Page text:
To loosely quote Regina George, “Get in, loser. We’re going [car] shopping!” 😎🚘
Factors To Consider When Comparing Cars
Before looking at a car in person, check online listings to compare prices at different dealerships or sellers.
How you plan on using the vehicle can help you decide which kind of vehicle you should buy. Compare vehicle ratings to see which make and model are best for you.
Cars with higher mileage are usually older and cost less than cars with lower mileage. While the car with the higher mileage may be cheaper, you may spend more on repairs.
A used car is bound to show some wear and tear, but take a good look at the car’s condition. Is it worth the asking price?
Ask yourself what kind of driving you’re going to be doing (think: city, highway, short and local or road warrior) then look for cars that complement your planned use.
New cars have tons of safety features, but when you compare safety ratings, you’ll see plenty of used cars have rock-solid safety features as well.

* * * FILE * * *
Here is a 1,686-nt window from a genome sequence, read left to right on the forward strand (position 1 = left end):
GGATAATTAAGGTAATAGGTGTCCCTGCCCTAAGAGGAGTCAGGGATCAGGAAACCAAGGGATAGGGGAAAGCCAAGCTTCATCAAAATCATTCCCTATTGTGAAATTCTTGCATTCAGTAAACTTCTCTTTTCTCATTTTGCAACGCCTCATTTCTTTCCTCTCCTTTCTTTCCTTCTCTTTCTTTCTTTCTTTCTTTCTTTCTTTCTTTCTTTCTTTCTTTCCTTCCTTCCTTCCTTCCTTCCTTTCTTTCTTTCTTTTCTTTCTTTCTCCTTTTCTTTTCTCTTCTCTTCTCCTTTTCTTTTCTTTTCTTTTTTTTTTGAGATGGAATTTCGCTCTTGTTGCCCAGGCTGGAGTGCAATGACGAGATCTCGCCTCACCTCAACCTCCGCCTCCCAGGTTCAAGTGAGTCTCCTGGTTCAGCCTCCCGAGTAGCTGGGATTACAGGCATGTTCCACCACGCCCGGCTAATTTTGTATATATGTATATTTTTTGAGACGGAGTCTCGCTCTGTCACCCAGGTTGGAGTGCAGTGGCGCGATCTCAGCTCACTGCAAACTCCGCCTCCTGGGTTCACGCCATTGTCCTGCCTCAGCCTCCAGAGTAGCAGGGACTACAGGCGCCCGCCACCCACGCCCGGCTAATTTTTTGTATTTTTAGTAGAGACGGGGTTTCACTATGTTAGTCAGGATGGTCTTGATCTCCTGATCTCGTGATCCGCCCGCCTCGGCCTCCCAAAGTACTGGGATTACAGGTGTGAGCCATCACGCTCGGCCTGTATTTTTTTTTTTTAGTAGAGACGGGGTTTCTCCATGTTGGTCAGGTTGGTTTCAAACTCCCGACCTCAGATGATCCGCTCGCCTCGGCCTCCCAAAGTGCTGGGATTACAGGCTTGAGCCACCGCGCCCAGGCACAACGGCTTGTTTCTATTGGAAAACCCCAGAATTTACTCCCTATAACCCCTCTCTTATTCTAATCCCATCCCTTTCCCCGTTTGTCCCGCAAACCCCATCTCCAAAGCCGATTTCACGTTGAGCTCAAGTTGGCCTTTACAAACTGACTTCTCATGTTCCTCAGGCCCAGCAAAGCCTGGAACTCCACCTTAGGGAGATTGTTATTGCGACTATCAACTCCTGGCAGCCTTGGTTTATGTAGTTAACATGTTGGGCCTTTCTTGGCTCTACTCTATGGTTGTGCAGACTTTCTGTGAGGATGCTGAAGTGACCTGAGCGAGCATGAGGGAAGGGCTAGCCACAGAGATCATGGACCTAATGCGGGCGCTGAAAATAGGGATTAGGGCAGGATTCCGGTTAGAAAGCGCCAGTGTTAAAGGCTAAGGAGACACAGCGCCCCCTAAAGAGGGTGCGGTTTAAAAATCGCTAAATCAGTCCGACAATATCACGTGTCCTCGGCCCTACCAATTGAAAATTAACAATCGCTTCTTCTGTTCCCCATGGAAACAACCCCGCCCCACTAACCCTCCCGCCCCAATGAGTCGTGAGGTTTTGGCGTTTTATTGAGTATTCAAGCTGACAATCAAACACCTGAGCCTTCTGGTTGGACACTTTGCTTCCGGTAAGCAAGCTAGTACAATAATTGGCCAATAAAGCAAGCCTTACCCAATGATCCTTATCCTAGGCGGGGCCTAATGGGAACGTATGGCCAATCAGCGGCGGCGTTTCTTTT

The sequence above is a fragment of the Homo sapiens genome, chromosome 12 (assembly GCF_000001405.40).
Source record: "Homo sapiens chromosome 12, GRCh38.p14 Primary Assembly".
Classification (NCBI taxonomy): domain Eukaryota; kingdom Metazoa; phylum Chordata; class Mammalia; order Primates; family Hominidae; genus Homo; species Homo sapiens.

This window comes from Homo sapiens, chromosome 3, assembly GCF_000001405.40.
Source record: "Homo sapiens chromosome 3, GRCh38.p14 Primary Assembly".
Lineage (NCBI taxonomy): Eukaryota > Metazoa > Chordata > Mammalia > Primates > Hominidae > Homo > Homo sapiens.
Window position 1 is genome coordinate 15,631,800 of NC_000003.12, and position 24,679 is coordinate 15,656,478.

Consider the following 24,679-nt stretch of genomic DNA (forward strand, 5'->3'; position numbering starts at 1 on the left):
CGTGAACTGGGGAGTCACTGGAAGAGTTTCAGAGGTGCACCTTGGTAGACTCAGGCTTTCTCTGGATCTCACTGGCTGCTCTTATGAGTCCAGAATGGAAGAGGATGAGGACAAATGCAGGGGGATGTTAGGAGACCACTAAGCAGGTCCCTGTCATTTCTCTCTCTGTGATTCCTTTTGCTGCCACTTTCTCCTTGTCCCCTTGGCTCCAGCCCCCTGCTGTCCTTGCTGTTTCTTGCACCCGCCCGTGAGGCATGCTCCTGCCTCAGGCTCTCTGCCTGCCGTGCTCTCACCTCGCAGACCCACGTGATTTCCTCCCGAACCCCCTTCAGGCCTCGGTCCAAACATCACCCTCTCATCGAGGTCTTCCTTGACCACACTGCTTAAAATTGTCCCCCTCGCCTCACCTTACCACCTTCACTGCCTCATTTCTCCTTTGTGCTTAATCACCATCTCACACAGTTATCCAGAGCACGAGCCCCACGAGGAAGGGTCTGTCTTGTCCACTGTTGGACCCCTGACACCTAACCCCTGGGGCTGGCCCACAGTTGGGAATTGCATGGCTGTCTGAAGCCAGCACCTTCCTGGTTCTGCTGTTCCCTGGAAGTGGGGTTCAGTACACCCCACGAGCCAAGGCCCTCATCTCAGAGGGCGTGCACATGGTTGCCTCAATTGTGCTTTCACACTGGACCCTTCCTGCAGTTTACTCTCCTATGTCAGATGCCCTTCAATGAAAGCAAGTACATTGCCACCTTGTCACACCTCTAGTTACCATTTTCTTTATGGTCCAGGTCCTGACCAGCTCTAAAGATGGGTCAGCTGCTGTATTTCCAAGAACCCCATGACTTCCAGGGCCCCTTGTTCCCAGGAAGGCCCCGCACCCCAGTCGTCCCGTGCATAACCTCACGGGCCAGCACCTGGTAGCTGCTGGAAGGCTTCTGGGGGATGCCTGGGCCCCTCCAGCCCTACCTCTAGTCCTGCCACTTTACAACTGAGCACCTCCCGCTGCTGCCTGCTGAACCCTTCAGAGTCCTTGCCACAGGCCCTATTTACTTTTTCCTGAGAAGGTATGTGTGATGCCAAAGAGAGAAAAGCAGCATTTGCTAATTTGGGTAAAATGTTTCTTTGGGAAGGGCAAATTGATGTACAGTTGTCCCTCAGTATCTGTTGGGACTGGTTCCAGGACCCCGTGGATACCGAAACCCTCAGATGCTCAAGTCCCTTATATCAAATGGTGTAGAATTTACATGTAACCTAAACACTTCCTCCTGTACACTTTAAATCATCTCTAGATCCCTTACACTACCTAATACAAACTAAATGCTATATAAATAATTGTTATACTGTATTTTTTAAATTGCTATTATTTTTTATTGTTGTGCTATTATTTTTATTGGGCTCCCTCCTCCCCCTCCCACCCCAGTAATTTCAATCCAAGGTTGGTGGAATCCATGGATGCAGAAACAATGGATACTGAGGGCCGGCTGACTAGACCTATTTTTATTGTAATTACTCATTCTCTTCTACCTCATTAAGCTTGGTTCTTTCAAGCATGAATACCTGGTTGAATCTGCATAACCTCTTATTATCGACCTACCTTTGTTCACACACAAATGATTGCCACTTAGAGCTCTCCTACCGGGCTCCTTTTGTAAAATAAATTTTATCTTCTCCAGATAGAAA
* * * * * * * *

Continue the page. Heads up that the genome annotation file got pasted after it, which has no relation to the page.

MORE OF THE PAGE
The newer the vehicle, the higher the insurance cost and the more coverage you buy. If you want to reduce insurance premiums, look for older used cars.
Shop certified preowned
Certified preowned vehicles (CPOs) are a great option. They go through a thorough inspection and certification process and come with manufacturer extended warranties. They are typically low-mileage vehicles dealers have leased or loaned out, are a few years old and have no accidents on their service record.
Just know that these perks usually add up to a higher price tag.
Other ways to find used cars
Many of us opt to buy cars from dealerships. It’s a popular option, and when you compare it to online or private sales, there is less chance of getting scammed. But dealerships aren’t the only game in town. You can use private sellers to find a great deal. You just need to be careful.
Check out different online classified sites to find used cars or take a look around your neighborhood and surrounding area. Again, beware of scammers. Make sure you get all the paperwork – like the bill of sale and the title transfer – before you hand over any money.